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The Europeans
in New Zealand

 The arrival of the Europeans to New Zealand was a little later than its neighbour Australia, which since 1770 were already building villas and bringing over thousands of convicts. New Zealand did not receive convicts, and the British Crown did not show much interest in it due to its remoteness (an Island more than 2000 km south east of Australia). 

The French were the first interested in sticking their flag in NZ soil. Missionaries invaded the country trying to convert the native people to the Christian bible, as they had done to many islands in the Polynesia before it. Maoris fought with Maoris and the situation began to become very complicated. That’s when Britain decided to get involved and devised the treaty of Waitangi in 1840, which governed the country. Even after the treaty was signed, for one year, the new colony was administered by the New South Wales government of Australia, and only in 1981 it became self administered

For a few years after the treaty was signed things were still complicated, as many Maori chiefs did not sign the treaty, or were not invited to sign the treaty. Maoris found it hard to define who was in charge of what and fought for power. At the same farmers in England held manifestations, unhappy with the politics relating to agriculture, and the division of land. That was until the day a brilliant man with the name of Edward Gibbon Wakefield had a great idea. Why don’t we send them to NZ?? .an immigration office called New Zealand company was opened to sign up all those who would agree to go. The British crown would sell land in New Zealand for the price of bananas, and the trip would be paid for. Many instantly accepted.

By 1860, sheep roamed happy and free across the green lands, but the Maoris were still not very happy with seeing their land and traditions being changed. That’s when a bloody war between Pakehas (white man) and Maoris started, a war which lasted 12 years. The Maoris almost had the last laugh, but the English occupied millions of acres of Maori land, and the treaty of Waitangi was turned into nothing but a forgotten paper locked in a draw. The hostilities lasted another 10 year. While this was happening the farmers were socially progressing and forming unions. In Otago in the south island, gold was discovered, which attracted even more English, as well as Germans, and Scandinavians. The country was taking shape, but the problems with the Maoris still needed to be resolved.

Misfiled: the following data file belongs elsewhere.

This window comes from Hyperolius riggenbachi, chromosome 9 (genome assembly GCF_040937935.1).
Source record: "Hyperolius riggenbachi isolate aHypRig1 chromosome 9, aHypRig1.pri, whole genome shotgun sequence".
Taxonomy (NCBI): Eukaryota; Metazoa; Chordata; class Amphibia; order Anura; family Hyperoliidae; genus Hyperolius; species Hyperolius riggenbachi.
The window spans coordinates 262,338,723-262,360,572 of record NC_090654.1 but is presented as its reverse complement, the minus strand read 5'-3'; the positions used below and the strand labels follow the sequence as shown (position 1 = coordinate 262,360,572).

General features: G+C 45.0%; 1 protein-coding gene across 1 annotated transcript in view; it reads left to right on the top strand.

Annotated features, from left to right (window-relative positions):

In 1876, an aristocratic Farmer, called Julius Vogel, was elected Treasurer, and further on became the prime minister. He decided to take some action, the first one being to abolish local government and provinces. New Zealand had no states and was one single entity. The second step was to make peace with the Maoris, returning lands which had been taken during war, and at the same time giving them all the equal rights of any other New Zealander. Everything became all right and the treaty came out of the draw.

The cross of many different species of sheep,   especially the Merino, had excellent results and the country was becoming an excellent producer of sheep wool and meat. Exports exploded with England being the biggest buyer. In 1907, New Zealand, by consensual agreement, became no longer an English colony. From then on it never stopped progressing, becoming one of the  best social regimes in the world, and recognized as a “Welfare State”. There were few indifferences, there were no rich or poor, only hard working people, working with the land, wit hits only enemy being its isolation. But this isolation made the kiwi into the creative people that they are today, having to invent and adapt everything on hand to survive. No other nation has produced so much, with such a little population than New Zealand. Today 74.5 % are of European origin.
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